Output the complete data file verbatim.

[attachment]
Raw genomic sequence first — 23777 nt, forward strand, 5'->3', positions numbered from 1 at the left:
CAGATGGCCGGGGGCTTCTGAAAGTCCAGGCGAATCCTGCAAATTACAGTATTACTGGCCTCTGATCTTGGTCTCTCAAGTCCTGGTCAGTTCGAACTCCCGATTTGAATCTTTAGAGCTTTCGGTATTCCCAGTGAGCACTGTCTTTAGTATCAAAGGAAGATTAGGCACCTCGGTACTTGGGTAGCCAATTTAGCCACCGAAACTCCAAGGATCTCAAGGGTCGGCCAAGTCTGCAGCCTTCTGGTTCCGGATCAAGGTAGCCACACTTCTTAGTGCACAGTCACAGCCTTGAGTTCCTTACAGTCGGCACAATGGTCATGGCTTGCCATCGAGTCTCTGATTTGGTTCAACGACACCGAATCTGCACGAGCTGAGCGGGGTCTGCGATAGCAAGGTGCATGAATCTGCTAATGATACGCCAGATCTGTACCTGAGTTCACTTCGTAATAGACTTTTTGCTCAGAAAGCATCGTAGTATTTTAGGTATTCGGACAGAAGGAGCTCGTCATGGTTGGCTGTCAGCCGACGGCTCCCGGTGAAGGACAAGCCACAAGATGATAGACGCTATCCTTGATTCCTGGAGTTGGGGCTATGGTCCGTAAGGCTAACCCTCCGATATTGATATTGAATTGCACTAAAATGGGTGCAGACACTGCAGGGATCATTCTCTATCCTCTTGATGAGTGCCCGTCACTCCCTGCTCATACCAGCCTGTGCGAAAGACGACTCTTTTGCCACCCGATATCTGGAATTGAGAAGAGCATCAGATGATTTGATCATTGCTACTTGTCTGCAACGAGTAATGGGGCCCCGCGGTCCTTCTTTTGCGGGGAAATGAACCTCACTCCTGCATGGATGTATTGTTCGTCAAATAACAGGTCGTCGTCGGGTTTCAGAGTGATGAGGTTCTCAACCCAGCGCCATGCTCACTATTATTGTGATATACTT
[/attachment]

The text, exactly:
Raw genomic sequence first — 23777 nt, forward strand, 5'->3', positions numbered from 1 at the left:
CAGATGGCCGGGGGCTTCTGAAAGTCCAGGCGAATCCTGCAAATTACAGTATTACTGGCCTCTGATCTTGGTCTCTCAAGTCCTGGTCAGTTCGAACTCCCGATTTGAATCTTTAGAGCTTTCGGTATTCCCAGTGAGCACTGTCTTTAGTATCAAAGGAAGATTAGGCACCTCGGTACTTGGGTAGCCAATTTAGCCACCGAAACTCCAAGGATCTCAAGGGTCGGCCAAGTCTGCAGCCTTCTGGTTCCGGATCAAGGTAGCCACACTTCTTAGTGCACAGTCACAGCCTTGAGTTCCTTACAGTCGGCACAATGGTCATGGCTTGCCATCGAGTCTCTGATTTGGTTCAACGACACCGAATCTGCACGAGCTGAGCGGGGTCTGCGATAGCAAGGTGCATGAATCTGCTAATGATACGCCAGATCTGTACCTGAGTTCACTTCGTAATAGACTTTTTGCTCAGAAAGCATCGTAGTATTTTAGGTATTCGGACAGAAGGAGCTCGTCATGGTTGGCTGTCAGCCGACGGCTCCCGGTGAAGGACAAGCCACAAGATGATAGACGCTATCCTTGATTCCTGGAGTTGGGGCTATGGTCCGTAAGGCTAACCCTCCGATATTGATATTGAATTGCACTAAAATGGGTGCAGACACTGCAGGGATCATTCTCTATCCTCTTGATGAGTGCCCGTCACTCCCTGCTCATACCAGCCTGTGCGAAAGACGACTCTTTTGCCACCCGATATCTGGAATTGAGAAGAGCATCAGATGATTTGATCATTGCTACTTGTCTGCAACGAGTAATGGGGCCCCGCGGTCCTTCTTTTGCGGGGAAATGAACCTCACTCCTGCATGGATGTATTGTTCGTCAAATAACAGGTCGTCGTCGGGTTTCAGAGTGATGAGGTTCTCAACCCAGCGCCATGCTCACTATTATTGTGATATACTT